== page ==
Michael Kors is dressed in all black and has come prepared to make his Grandma Bee's pineapple upside down cake. Grandma Bee was a junior high school principal, he will say, but "glama" and "really Martha."
They will go to bake the cake.
"We already creamed," Martha will say.
"We already creamed," Kors will say.
Martha will ask how Michael Kors managed to be hugely successful even in a down economy. Kors will attribute it to a versatile quality to his clothing. Martha wears an olive green Kors number. They will continuously joke how she doesn't want to mess it up with the batter. Kors will then say, "I wear all black, which, as you can see, works well with flour." He will say they're making "a dietetic dessert." Kors will admit to having practiced making this dish before doing it live on national TV.
"It was divine," Kors said of his cake. "I was gonna be Martha-ready."
Martha will ask if he had friends help him.
Kors will joke, "No, I inhaled the whole cake." He had a dinner party, you will gather.
Martha will tell Kors that pineapples come from Brazil originally, that they are a new world fruit.
Kors will huh, in a gee-whiz kind of way. He says he sets the oven to 325 degrees. As they mix some butter, Martha says that Thomas Keller calls this "schmeer."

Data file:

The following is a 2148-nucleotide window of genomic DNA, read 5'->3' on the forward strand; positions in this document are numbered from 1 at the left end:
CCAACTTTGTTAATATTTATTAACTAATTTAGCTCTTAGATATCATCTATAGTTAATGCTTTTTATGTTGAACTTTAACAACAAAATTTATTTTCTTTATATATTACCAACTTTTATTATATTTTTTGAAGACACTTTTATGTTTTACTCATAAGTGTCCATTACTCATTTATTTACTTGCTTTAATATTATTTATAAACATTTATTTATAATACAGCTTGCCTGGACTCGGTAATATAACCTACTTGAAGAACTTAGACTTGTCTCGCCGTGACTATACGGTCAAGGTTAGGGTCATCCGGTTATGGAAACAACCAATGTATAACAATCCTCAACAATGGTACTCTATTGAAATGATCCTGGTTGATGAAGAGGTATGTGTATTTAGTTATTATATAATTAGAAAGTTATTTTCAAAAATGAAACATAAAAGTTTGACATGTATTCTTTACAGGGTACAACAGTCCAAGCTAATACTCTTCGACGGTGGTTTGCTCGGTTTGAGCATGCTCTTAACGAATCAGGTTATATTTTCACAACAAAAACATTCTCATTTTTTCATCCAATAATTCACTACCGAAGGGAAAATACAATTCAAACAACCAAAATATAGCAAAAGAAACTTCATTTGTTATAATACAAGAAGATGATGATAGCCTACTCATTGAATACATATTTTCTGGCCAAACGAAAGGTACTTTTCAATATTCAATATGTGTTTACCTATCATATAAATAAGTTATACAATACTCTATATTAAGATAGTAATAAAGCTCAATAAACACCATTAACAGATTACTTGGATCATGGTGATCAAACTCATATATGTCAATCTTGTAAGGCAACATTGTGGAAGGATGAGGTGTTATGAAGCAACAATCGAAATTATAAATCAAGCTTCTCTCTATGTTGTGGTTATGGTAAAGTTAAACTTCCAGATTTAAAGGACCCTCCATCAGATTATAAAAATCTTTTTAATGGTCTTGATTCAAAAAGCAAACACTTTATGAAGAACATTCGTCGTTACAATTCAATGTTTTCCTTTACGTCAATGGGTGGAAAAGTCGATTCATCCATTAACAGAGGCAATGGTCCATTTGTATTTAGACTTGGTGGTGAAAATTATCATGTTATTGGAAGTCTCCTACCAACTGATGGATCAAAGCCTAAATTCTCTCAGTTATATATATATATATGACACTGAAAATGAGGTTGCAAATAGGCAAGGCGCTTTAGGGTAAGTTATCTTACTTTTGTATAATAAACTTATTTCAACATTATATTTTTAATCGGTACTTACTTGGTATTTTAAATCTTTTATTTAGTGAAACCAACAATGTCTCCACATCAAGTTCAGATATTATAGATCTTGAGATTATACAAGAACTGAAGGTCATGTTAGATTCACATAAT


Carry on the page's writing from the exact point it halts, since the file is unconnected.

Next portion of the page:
"You know what I call this?" Kors will inquire. "Fattening."
The audience will crack up, and Joey will conduct the audience to a heightened applause and fade.
Kors will say Martha's skirt is "schmeer"---"cashmere." He will say that this reminds him of how he describes colors as "ishy"--z.B. "greenish."
When Kors goes to flip the cake on the pan, he will use warmers. Martha will say it's probably not that hot. Kors will say that women have "asbestos hands."
Later a baker on the show named Thomas Joseph will make ice cream. You and your girlfriend (and the entire audience) will win DeLonghi gelato maker. You will also get spices in a cool wooden box. Then you will see a Michael Kors fashion show. Kors will says that this fall every woman needs a camel coat and a luggage-y tote bag that's sort of Grace Kelly gone downtown.
Martha will advise some woman against brining her turkey two days ahead of time. Martha advices against keeping spices near hot ovens (it makes the concoctions too clumpy). She will recommend that no one use a substitute for solid shortening. She discusses the novel idea of making a crustless pie.You will exit the show and find out how to collect your winnings. You will fear the process of making gelato with your girlfriend.